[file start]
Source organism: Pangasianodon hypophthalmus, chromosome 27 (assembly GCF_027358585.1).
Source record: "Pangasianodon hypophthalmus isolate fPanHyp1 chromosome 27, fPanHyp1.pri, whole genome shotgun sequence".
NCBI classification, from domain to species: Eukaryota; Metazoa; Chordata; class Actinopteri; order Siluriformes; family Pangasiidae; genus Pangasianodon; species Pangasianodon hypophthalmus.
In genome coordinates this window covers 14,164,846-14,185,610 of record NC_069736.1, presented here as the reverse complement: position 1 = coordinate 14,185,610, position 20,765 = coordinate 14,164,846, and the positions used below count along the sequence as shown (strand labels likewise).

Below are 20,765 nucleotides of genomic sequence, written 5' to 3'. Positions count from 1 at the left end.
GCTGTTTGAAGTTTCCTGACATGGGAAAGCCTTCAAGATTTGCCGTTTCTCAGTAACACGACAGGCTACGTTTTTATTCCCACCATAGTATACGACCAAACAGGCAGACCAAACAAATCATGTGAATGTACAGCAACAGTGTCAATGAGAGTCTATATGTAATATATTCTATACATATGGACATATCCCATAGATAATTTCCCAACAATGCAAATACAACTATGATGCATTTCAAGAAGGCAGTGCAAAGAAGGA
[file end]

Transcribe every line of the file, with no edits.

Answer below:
Source organism: Pangasianodon hypophthalmus, chromosome 27 (assembly GCF_027358585.1).
Source record: "Pangasianodon hypophthalmus isolate fPanHyp1 chromosome 27, fPanHyp1.pri, whole genome shotgun sequence".
NCBI classification, from domain to species: Eukaryota; Metazoa; Chordata; class Actinopteri; order Siluriformes; family Pangasiidae; genus Pangasianodon; species Pangasianodon hypophthalmus.
In genome coordinates this window covers 14,164,846-14,185,610 of record NC_069736.1, presented here as the reverse complement: position 1 = coordinate 14,185,610, position 20,765 = coordinate 14,164,846, and the positions used below count along the sequence as shown (strand labels likewise).

Below are 20,765 nucleotides of genomic sequence, written 5' to 3'. Positions count from 1 at the left end.
GCTGTTTGAAGTTTCCTGACATGGGAAAGCCTTCAAGATTTGCCGTTTCTCAGTAACACGACAGGCTACGTTTTTATTCCCACCATAGTATACGACCAAACAGGCAGACCAAACAAATCATGTGAATGTACAGCAACAGTGTCAATGAGAGTCTATATGTAATATATTCTATACATATGGACATATCCCATAGATAATTTCCCAACAATGCAAATACAACTATGATGCATTTCAAGAAGGCAGTGCAAAGAAGGA